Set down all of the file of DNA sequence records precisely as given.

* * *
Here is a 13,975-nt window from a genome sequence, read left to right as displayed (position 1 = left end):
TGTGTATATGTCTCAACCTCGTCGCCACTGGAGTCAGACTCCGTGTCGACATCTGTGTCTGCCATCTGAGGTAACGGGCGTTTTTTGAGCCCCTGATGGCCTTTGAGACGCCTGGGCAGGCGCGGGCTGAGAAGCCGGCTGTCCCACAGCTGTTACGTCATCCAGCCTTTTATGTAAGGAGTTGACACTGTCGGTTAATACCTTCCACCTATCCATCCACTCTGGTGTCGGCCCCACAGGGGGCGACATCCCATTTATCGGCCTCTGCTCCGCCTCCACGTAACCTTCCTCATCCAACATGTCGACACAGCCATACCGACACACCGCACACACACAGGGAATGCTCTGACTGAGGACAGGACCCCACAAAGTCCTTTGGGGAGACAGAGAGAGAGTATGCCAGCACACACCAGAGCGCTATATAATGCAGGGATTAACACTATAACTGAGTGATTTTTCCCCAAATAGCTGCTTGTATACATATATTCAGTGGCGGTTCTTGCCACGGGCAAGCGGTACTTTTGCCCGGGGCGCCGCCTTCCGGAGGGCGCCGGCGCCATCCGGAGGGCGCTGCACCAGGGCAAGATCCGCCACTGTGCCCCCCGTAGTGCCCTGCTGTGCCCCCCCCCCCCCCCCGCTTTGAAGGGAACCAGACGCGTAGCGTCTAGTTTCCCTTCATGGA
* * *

Here is a 13,975-nt window from a genome sequence, read left to right as displayed (position 1 = left end):
TGTGTATATGTCTCAACCTCGTCGCCACTGGAGTCAGACTCCGTGTCGACATCTGTGTCTGCCATCTGAGGTAACGGGCGTTTTTTGAGCCCCTGATGGCCTTTGAGACGCCTGGGCAGGCGCGGGCTGAGAAGCCGGCTGTCCCACAGCTGTTACGTCATCCAGCCTTTTATGTAAGGAGTTGACACTGTCGGTTAATACCTTCCACCTATCCATCCACTCTGGTGTCGGCCCCACAGGGGGCGACATCCCATTTATCGGCCTCTGCTCCGCCTCCACGTAACCTTCCTCATCCAACATGTCGACACAGCCATACCGACACACCGCACACACACAGGGAATGCTCTGACTGAGGACAGGACCCCACAAAGTCCTTTGGGGAGACAGAGAGAGAGTATGCCAGCACACACCAGAGCGCTATATAATGCAGGGATTAACACTATAACTGAGTGATTTTTCCCCAAATAGCTGCTTGTATACATATATTCAGTGGCGGTTCTTGCCACGGGCAAGCGGTACTTTTGCCCGGGGCGCCGCCTTCCGGAGGGCGCCGGCGCCATCCGGAGGGCGCTGCACCAGGGCAAGATCCGCCACTGTGCCCCCCGTAGTGCCCTGCTGTGCCCCCCCCCCCCCCCCGCTTTGAAGGGAACCAGACGCGTAGCGTCTAGTTTCCCTTCATGGA